The famous pan de muerto (bread of death) comes in the shape of human figures, alligators, lizards, and other animals - but most often skulls and crossbones or teardrops and crosses, gaily decorated with colored sugar crystals.
The following recipe is a typical modern version of the pan de muerto. Like the European altar breads, it was originally made with flour, yeast, eggs, sugar, and some aromatic flavoring like orange-blossom water. Today Mexican home bakers often enrich and sweeten the bread with condensed milk.
Yield: 3 plain round loaves (about 6 inches across) or 2 decorated loaves (about 7 inches across)
- 2 envelopes dry yeast
- ½ cup lukewarm water
- 3½-4 cups all-purpose flour (or more as necessary)
- ½ teaspoon salt
- 9 Tablespoons (1 stick plus 1 Tablespoon) softened butter cut in small pieces, plus additional for greasing
- 3 eggs (2 for dough, 1 for glazing loaves)
- 3 egg yolks
- 7/8 cup (half of one 14-ounce can) condensed milk
- 1 Tablespoon orange flower water
- Sugar (or colored sugar crystals if desired) for sprinkling loaves
In small bowl, dissolve the yeast in the water and let sit in a warm place for 5 minutes. Make a sponge by stirring in 4-5 tablespoons flour. Cover with a damp towel and let sit in a warm place until full of bubbles and about doubled in bulk, roughly 45 minutes.
Combine a scant 3½ cups flour with salt. Place in large mixing bowl or on a pastry board or clean counter. Cut or rub in the butter with pastry blender or fingers until dough resembles the texture of coarse cornmeal.
Beat together 2 whole eggs and 3 egg yolks. Have ready the condensed milk and orange flower water. Gradually add these ingredients to the dough, working them in with fingertips. Add the yeast sponge and work it in, adding flour as necessary to make a soft but kneadable dough. Knead for about 10 minutes, until smooth and silky. (Alternatively, use dough hook of electric mixer.) Lightly grease a large bowl with butter and place dough in it, turning to coat both sides with butter. Let sit in a warm place, covered with a damp cloth or plastic wrap, until doubled in bulk, about 1½-2 hours.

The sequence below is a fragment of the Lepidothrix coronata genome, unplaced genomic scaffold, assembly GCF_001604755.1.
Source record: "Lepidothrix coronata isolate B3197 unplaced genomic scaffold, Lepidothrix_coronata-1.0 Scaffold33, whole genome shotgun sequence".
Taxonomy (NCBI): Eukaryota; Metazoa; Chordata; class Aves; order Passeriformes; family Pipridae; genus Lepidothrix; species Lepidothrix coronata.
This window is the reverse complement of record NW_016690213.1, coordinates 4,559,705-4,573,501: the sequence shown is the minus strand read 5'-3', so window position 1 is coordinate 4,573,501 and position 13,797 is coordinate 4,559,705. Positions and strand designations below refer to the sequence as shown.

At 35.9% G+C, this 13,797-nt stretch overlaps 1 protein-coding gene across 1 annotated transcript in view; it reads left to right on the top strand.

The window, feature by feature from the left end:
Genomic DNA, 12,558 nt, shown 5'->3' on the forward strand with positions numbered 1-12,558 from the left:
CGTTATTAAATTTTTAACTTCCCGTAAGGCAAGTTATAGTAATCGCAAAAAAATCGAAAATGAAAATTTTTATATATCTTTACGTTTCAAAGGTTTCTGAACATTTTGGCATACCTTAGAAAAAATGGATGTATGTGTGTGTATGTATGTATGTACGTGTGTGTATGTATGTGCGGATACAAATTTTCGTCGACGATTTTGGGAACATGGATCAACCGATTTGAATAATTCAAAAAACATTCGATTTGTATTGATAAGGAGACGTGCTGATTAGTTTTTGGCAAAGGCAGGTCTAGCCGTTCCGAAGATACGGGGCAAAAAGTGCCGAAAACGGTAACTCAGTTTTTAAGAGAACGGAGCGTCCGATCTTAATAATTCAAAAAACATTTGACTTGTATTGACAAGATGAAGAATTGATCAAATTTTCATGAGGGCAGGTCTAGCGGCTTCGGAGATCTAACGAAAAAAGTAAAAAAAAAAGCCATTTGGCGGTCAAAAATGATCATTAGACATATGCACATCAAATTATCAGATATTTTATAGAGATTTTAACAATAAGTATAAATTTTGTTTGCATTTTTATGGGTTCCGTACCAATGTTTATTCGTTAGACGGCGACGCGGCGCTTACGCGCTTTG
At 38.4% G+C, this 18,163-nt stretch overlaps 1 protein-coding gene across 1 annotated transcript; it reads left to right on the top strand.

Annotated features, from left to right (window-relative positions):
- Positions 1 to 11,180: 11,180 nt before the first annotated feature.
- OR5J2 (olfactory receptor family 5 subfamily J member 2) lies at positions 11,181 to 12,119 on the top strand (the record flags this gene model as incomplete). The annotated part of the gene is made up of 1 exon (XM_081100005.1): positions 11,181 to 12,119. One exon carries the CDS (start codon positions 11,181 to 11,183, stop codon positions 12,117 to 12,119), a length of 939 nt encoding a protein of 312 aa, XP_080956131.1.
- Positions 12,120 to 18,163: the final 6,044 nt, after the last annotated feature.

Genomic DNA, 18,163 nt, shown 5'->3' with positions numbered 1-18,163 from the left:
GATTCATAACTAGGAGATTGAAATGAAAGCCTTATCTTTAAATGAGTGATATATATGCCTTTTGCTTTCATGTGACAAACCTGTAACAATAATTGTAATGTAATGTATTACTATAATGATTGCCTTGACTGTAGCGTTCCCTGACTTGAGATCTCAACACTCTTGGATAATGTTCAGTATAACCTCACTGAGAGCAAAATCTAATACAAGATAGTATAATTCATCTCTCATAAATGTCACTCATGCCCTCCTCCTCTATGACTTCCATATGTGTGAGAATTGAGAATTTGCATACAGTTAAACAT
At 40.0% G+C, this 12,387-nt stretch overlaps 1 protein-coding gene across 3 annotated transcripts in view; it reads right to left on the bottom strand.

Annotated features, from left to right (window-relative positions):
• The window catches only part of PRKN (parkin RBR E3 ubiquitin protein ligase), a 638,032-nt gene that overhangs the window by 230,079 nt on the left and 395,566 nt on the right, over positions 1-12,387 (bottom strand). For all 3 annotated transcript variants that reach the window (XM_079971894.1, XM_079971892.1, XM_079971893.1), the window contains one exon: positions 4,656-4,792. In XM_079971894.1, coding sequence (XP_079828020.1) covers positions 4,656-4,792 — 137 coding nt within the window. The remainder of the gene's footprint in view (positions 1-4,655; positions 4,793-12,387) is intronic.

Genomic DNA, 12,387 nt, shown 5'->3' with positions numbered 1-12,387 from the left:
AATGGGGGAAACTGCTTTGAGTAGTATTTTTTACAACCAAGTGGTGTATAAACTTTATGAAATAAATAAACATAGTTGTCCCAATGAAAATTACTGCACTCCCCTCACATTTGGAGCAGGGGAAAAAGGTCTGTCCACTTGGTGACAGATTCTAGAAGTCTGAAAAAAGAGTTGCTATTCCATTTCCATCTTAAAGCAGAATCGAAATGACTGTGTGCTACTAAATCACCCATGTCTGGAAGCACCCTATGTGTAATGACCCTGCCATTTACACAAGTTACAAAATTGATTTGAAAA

Punch the dough down. If not making a decoration, shape into 3 equal-sized loaves. Or to make 2 decorated loaves, proceed as follows: Cut off about ¼ of the dough and set aside. Divide the rest into 2 equal portions, shaping each into a ball. Place side by side on a greased and floured baking sheet, remembering that they will expand in baking. With remaining dough, shape skulls and crossbones: First divide dough into 4 parts. Roll 2 pieces between your palms into long, narrow strips for crossbones. Cut each in half. Crisscross 2 strips over each loaf. Shape remaining pieces into 2 small balls for skulls. Lightly press them onto the loaves just above the crossbones (if you have difficulty getting them to stick, make gashes in the loaves with a small sharp knife and press the balls into the gashes). Lightly cover with damp towels and let rise in warm place until doubled in bulk, about 1 hour.
Preheat oven to 375°F. Beat the remaining egg and brush lightly over loaves and decorations and bake 40 minutes. Sprinkle the loaves with sugar and return to oven for about 1 minute to melt.